ML based approach for inverting penetration depth of SAR signals over large desert areas

Jun Zhu , Zhao Rong, Guanxin Liu, Xiaoli Ding, Haiqiang Fu

Research output: Journal article publicationJournal articleAcademic researchpeer-review

1 Citation (Scopus)

Abstract

Penetration depth of synthetic aperture radar (SAR) signals over a desert is a key parameter to understand the internal properties of the desert. Existing approaches for obtaining the penetration depth require good quality interferometric SAR (InSAR) data of very short temporal and long spatial baselines. Such data are often difficult to obtain in a highly dynamic desert. We propose a new machine learning (ML) based approach for inverting penetration depth of SAR signals over large desert areas by jointly using InSAR, polarimetric SAR (PolSAR) and optical remote sensing data. First, SAR scattering parameters and terrain properties are determined based on PolSAR and Landsat 5 TM multispectral data and a DEM. The penetration depth of SAR signals over a small desert area is obtained based on methods such as using a scattering model. A random forest model is then used to establish the relationship between the SAR scattering parameters and site features, and the penetration depth, and then is used to derive the penetration depth over a large desert area. The approach is applied to calculate the penetration depth of ALOS-1 PALSAR L-band signals for a large part of the Kufra Basin, an area of about 60, 000 km 2. The penetration depths of four types of typical landforms in area (i.e., sandy plains, paleochannels, rocks and man-made features) are discussed in relation to the geological and climatic conditions. The average signal penetration depths over the paleochannels, sandy plains, and rocks and man-made features are 2.84 m, 1.97 m, 1.21 m, respectively. It is found that the backscattering coefficient, dielectric constant, surface roughness and mineral composition are the most important parameters in determining the signal penetration depths. An interesting point is that the existence of hematite in the sand can increase the dielectric dissipation of the sand medium and shorten the signal penetration depth.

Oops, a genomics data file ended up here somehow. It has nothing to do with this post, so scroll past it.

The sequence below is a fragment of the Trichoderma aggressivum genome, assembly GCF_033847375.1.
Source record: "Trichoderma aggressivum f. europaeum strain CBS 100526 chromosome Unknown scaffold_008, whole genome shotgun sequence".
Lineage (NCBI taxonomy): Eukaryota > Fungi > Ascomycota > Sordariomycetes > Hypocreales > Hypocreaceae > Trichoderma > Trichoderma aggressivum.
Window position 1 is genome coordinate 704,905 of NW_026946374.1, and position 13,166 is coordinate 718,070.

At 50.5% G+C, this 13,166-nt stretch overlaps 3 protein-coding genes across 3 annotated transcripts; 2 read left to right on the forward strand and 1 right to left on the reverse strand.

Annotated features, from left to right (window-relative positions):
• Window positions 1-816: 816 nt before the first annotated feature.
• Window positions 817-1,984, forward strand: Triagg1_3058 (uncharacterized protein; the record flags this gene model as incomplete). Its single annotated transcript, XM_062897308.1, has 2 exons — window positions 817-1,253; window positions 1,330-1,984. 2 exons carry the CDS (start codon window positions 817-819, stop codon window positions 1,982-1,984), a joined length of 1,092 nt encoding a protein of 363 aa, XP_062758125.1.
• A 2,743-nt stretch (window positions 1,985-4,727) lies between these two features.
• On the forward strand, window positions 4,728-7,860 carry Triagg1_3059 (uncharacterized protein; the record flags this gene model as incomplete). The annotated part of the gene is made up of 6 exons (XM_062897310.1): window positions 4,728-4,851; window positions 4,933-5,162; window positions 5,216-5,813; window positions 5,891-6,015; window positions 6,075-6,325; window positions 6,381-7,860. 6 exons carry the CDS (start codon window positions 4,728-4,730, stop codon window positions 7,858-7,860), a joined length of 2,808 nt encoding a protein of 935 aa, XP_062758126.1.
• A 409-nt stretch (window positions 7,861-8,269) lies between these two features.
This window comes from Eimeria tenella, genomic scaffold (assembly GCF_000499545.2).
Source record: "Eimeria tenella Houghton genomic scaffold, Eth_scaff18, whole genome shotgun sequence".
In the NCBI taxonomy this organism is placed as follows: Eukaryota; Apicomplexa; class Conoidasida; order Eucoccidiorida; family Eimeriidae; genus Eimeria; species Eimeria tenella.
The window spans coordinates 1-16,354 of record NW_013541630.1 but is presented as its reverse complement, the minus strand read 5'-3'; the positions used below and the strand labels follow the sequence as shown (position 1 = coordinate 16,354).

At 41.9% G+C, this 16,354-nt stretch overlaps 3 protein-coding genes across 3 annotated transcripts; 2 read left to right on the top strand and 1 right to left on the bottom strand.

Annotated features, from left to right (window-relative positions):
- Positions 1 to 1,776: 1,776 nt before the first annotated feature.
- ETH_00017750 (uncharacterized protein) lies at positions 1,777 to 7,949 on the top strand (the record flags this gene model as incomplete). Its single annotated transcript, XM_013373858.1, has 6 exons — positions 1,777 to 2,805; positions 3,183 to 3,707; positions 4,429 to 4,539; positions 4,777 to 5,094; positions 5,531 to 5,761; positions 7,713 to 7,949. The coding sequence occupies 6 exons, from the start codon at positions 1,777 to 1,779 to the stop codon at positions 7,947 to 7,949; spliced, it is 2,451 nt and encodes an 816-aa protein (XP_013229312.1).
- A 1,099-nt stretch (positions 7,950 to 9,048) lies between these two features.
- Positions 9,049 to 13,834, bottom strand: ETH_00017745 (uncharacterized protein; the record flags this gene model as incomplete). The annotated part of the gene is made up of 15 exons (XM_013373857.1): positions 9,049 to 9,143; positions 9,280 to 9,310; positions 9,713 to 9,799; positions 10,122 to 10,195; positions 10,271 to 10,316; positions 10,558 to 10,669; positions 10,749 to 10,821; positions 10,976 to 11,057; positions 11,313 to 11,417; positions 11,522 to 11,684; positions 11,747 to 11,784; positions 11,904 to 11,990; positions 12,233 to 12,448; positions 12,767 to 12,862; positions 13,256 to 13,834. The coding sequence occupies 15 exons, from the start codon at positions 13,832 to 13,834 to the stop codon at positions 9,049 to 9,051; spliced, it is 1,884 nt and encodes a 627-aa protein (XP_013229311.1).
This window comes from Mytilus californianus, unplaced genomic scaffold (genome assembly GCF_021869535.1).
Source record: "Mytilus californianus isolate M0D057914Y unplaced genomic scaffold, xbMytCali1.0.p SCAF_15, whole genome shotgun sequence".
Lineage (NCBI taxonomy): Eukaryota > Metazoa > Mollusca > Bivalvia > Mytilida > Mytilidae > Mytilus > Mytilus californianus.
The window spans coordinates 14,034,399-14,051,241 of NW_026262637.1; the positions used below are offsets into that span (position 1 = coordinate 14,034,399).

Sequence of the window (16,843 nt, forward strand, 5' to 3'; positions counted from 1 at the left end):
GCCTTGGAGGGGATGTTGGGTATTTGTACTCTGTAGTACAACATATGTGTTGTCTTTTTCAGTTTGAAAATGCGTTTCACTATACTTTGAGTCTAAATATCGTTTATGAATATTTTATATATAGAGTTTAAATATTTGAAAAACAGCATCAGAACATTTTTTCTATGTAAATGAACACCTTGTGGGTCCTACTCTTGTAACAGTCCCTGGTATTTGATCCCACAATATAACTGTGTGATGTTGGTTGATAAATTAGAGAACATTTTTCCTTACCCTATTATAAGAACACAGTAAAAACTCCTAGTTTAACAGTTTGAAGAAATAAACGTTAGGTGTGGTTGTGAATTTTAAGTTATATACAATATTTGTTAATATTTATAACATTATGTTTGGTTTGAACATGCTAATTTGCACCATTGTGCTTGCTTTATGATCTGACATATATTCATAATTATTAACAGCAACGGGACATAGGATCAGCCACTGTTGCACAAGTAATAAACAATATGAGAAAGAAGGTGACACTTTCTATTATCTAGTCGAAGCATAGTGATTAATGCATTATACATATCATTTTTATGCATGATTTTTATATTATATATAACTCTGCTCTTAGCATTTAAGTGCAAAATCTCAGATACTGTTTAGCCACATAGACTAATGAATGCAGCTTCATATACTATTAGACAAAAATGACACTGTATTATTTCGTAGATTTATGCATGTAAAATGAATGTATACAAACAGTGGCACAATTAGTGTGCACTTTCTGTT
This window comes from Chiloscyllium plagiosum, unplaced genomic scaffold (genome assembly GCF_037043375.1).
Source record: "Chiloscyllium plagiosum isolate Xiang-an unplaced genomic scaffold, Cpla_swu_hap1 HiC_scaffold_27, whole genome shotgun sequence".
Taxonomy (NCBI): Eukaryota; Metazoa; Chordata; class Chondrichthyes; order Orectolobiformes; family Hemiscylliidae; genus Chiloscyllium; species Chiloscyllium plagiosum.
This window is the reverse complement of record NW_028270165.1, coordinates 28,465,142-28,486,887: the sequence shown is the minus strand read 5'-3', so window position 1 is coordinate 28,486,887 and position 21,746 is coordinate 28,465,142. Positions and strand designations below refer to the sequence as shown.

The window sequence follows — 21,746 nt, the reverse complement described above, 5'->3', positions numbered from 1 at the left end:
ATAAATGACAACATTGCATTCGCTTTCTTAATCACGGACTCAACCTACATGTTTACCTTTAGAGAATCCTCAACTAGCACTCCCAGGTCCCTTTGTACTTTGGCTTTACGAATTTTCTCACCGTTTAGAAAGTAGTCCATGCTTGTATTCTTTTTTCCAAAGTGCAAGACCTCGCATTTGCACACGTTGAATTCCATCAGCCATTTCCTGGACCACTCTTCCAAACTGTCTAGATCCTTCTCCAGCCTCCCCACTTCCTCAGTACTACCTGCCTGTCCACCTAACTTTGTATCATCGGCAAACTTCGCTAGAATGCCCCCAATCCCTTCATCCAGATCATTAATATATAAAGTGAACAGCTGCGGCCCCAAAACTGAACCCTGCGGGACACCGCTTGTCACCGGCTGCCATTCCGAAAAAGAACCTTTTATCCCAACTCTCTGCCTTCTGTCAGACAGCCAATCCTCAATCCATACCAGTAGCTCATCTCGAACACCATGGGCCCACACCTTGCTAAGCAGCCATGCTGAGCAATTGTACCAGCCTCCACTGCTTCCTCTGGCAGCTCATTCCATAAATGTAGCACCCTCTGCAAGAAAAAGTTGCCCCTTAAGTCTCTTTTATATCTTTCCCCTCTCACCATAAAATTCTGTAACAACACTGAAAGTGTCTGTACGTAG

Original languageEnglish
Article number113643
JournalRemote Sensing of Environment
Volume295
DOIs
Publication statusPublished - 1 Sept 2023

Keywords

  • Desert area
  • Hematite
  • Kufra Basin
  • Penetration depth
  • Random forests model

ASJC Scopus subject areas

  • Computers in Earth Sciences
  • Geology
  • Soil Science

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